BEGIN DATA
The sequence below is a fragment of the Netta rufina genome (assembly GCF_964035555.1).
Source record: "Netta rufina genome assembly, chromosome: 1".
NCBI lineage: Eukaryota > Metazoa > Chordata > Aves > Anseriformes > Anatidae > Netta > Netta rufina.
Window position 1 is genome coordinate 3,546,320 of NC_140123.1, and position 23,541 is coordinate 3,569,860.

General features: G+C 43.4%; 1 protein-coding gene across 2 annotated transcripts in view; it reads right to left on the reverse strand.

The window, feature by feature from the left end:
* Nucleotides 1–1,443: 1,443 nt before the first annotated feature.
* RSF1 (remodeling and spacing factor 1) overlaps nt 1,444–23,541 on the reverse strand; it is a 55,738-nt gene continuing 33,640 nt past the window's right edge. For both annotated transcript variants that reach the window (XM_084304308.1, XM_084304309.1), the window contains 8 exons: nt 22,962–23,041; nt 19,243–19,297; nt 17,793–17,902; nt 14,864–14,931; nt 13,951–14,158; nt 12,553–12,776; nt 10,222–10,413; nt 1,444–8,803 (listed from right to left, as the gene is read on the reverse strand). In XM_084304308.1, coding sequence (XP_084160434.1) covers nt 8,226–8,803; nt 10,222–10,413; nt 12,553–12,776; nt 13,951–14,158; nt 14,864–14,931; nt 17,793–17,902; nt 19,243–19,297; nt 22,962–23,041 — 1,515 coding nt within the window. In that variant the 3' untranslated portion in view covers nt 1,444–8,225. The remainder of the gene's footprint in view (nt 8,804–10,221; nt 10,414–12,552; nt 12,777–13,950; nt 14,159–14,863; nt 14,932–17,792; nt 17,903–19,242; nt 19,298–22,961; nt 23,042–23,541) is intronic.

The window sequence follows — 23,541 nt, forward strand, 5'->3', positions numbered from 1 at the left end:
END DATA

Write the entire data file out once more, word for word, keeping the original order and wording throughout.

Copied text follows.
The sequence below is a fragment of the Netta rufina genome (assembly GCF_964035555.1).
Source record: "Netta rufina genome assembly, chromosome: 1".
NCBI lineage: Eukaryota > Metazoa > Chordata > Aves > Anseriformes > Anatidae > Netta > Netta rufina.
Window position 1 is genome coordinate 3,546,320 of NC_140123.1, and position 23,541 is coordinate 3,569,860.

General features: G+C 43.4%; 1 protein-coding gene across 2 annotated transcripts in view; it reads right to left on the reverse strand.

The window, feature by feature from the left end:
* Nucleotides 1–1,443: 1,443 nt before the first annotated feature.
* RSF1 (remodeling and spacing factor 1) overlaps nt 1,444–23,541 on the reverse strand; it is a 55,738-nt gene continuing 33,640 nt past the window's right edge. For both annotated transcript variants that reach the window (XM_084304308.1, XM_084304309.1), the window contains 8 exons: nt 22,962–23,041; nt 19,243–19,297; nt 17,793–17,902; nt 14,864–14,931; nt 13,951–14,158; nt 12,553–12,776; nt 10,222–10,413; nt 1,444–8,803 (listed from right to left, as the gene is read on the reverse strand). In XM_084304308.1, coding sequence (XP_084160434.1) covers nt 8,226–8,803; nt 10,222–10,413; nt 12,553–12,776; nt 13,951–14,158; nt 14,864–14,931; nt 17,793–17,902; nt 19,243–19,297; nt 22,962–23,041 — 1,515 coding nt within the window. In that variant the 3' untranslated portion in view covers nt 1,444–8,225. The remainder of the gene's footprint in view (nt 8,804–10,221; nt 10,414–12,552; nt 12,777–13,950; nt 14,159–14,863; nt 14,932–17,792; nt 17,903–19,242; nt 19,298–22,961; nt 23,042–23,541) is intronic.

The window sequence follows — 23,541 nt, forward strand, 5'->3', positions numbered from 1 at the left end: